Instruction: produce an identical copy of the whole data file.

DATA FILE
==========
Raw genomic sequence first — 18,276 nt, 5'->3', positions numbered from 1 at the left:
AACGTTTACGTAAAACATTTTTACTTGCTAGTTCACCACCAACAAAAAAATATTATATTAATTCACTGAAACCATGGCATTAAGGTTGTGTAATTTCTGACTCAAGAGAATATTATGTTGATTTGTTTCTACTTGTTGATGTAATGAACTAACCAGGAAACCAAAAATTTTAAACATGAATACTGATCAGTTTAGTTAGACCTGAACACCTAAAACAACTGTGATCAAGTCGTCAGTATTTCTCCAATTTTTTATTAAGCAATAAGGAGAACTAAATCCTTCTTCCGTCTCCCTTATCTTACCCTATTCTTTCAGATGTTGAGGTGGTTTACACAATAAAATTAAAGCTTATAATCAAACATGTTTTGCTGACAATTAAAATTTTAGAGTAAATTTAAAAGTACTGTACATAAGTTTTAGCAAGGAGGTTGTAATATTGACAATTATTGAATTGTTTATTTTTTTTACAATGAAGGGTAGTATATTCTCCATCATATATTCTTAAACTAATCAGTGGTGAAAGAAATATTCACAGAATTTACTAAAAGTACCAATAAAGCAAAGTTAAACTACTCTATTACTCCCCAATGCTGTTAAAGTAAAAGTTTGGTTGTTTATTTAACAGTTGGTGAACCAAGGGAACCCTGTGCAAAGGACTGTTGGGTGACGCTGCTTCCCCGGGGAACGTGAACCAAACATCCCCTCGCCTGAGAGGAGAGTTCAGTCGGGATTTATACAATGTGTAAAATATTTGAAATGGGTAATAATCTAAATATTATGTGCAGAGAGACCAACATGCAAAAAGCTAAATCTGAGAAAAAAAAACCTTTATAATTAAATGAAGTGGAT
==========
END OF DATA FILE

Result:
Raw genomic sequence first — 18,276 nt, 5'->3', positions numbered from 1 at the left:
AACGTTTACGTAAAACATTTTTACTTGCTAGTTCACCACCAACAAAAAAATATTATATTAATTCACTGAAACCATGGCATTAAGGTTGTGTAATTTCTGACTCAAGAGAATATTATGTTGATTTGTTTCTACTTGTTGATGTAATGAACTAACCAGGAAACCAAAAATTTTAAACATGAATACTGATCAGTTTAGTTAGACCTGAACACCTAAAACAACTGTGATCAAGTCGTCAGTATTTCTCCAATTTTTTATTAAGCAATAAGGAGAACTAAATCCTTCTTCCGTCTCCCTTATCTTACCCTATTCTTTCAGATGTTGAGGTGGTTTACACAATAAAATTAAAGCTTATAATCAAACATGTTTTGCTGACAATTAAAATTTTAGAGTAAATTTAAAAGTACTGTACATAAGTTTTAGCAAGGAGGTTGTAATATTGACAATTATTGAATTGTTTATTTTTTTTACAATGAAGGGTAGTATATTCTCCATCATATATTCTTAAACTAATCAGTGGTGAAAGAAATATTCACAGAATTTACTAAAAGTACCAATAAAGCAAAGTTAAACTACTCTATTACTCCCCAATGCTGTTAAAGTAAAAGTTTGGTTGTTTATTTAACAGTTGGTGAACCAAGGGAACCCTGTGCAAAGGACTGTTGGGTGACGCTGCTTCCCCGGGGAACGTGAACCAAACATCCCCTCGCCTGAGAGGAGAGTTCAGTCGGGATTTATACAATGTGTAAAATATTTGAAATGGGTAATAATCTAAATATTATGTGCAGAGAGACCAACATGCAAAAAGCTAAATCTGAGAAAAAAAAACCTTTATAATTAAATGAAGTGGAT